Saturday, September 21, 2019

Russians are ‘White Mongols,’ Chinese Commentator Says

Paul Goble

            Staunton, September 18 – A Chinese author says the Russians are really “White Mongols” because of significant intermarriage between the Slavs and Mongols during the latter’s occupation of much of Eurasia and that the militant spirit and desire for conquest of new lands reflects this Mongol “blood” (

            The article which is hardly a scholarly production is important, however, because it both appears to reflect and likely will intensify Chinese views about Russians. That it has now been translated and disseminated in Russian cannot help but shape how Russians will view their new Chinese allies.

            Writing in the journal Sina, the journalist says that “people say that in every Russian, there are Mongol roots and that regardless of what a Russian looks like, there flows Mongolian blood in his veins. That is the product of intermarriage during the 200 years of Mongol rule over what is now Russia.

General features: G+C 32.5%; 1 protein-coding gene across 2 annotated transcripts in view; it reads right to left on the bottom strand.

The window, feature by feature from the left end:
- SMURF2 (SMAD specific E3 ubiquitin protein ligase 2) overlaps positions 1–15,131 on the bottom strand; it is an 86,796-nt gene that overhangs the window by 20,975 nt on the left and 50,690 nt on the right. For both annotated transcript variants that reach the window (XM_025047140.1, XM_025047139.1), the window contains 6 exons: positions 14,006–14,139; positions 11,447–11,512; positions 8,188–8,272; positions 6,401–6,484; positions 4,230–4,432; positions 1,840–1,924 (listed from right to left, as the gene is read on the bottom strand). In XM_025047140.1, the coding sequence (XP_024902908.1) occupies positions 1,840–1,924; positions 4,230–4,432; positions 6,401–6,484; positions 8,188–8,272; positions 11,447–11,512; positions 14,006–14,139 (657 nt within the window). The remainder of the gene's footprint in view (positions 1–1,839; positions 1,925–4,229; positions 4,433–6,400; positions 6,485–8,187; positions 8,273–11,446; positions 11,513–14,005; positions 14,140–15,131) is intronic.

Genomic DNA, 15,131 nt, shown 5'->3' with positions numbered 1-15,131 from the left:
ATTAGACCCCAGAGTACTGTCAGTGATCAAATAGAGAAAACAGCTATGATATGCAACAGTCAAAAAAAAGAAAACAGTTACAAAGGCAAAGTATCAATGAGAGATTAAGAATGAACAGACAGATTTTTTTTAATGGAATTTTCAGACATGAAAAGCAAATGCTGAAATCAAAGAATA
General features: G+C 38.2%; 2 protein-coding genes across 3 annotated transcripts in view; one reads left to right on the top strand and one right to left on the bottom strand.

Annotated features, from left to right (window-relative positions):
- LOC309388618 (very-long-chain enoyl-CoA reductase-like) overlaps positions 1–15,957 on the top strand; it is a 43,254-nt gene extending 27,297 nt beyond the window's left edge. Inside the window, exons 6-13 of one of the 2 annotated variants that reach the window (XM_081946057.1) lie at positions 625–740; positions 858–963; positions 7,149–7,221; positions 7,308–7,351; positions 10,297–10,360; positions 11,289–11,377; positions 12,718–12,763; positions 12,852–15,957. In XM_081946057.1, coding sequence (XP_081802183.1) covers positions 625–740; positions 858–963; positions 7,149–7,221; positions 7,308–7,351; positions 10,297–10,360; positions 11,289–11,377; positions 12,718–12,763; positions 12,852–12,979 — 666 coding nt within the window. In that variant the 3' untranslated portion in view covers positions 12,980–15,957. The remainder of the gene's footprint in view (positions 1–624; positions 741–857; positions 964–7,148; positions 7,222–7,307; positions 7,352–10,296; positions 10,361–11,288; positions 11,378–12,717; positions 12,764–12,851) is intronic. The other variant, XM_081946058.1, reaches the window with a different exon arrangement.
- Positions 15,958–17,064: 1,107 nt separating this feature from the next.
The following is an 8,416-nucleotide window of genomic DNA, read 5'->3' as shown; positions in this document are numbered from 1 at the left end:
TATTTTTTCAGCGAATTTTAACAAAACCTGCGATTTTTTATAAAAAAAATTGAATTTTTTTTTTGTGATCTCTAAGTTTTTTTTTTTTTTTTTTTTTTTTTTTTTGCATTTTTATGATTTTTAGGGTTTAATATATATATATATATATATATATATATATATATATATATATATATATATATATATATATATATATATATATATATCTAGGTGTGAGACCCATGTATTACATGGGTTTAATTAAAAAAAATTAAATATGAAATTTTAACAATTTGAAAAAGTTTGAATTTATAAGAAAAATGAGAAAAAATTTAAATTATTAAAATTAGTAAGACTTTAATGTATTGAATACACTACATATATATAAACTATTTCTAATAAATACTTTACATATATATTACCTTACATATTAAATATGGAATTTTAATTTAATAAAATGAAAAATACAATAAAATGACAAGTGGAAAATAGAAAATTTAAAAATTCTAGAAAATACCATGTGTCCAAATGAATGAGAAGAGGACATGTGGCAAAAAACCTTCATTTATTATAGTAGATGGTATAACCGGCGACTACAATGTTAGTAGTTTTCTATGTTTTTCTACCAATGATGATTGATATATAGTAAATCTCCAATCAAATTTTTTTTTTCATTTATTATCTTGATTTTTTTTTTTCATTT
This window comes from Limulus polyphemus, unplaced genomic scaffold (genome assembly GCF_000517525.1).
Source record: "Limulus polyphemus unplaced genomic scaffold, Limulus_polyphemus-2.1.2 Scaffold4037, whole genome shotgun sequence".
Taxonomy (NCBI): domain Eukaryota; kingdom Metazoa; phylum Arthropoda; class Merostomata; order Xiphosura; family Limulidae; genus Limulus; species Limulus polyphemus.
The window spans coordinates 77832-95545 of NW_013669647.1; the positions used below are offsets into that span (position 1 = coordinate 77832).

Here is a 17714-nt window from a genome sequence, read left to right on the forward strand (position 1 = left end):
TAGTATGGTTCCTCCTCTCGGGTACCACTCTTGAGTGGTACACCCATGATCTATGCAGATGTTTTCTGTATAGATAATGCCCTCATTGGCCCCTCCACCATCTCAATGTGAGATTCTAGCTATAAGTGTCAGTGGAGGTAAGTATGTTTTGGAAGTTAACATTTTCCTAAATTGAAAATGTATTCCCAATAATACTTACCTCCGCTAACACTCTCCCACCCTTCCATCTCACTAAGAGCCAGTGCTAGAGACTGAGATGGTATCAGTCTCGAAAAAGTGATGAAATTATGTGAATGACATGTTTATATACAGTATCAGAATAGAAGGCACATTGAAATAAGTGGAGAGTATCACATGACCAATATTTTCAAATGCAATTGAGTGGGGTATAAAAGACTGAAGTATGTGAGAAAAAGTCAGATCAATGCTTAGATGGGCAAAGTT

“Russians don’t like when this period is recalled,” the Chinese writer continues.  “But all the same one cannot deny that the Mongols had enormous influence on the Russian people.”  After Scandinavians came from the north and “founded the current city of Kyiv, making it the capital of Kievan Rus, the forefather of Russia,” the Mongols looked greedily at that land.

            “In 1206, Chingiz Khan founded the Mongol Empire and over the next 50 years he and his descendants were able to seize much of Kievan Rus.  The Chinese writer says that Baty Khan occupied much of Kievan Rus but was never able to run it directly: The Mongols were good fighters but poor administrators, he says.

            The Mongols and those who became the Russians intermarried frequently, and the Russians as a result became militant, accepting the Mongol view that the conquest of land rather than its management was the measure of success. Consequently, the Chinese writer continues, Russians are also called “’White Mongols.’”  

            Evidence of just how widespread Slavic-Mongol intermarriage was, he suggests, can be seen in Vladimir Lenin, the leader of the October Revolution. Lenin was one-quarter Mongol, his grandmother being a Mongolian.

            “It is interesting,” the Sina writer goes on to say, “that before the invasion of the Mongols, the current Russian capital of Moscow was only a small border town. After the Mongols came, they used Moscow as a major city and quartered their cavalry there, right at the spot where the Kremlin now is.”

            “It is ironic that the Mongols who generate sense of shame among Russians turn out to be the founders of the Russians’ capital!”  One can only imagine what a Chinese reader takes from this about Russians today.

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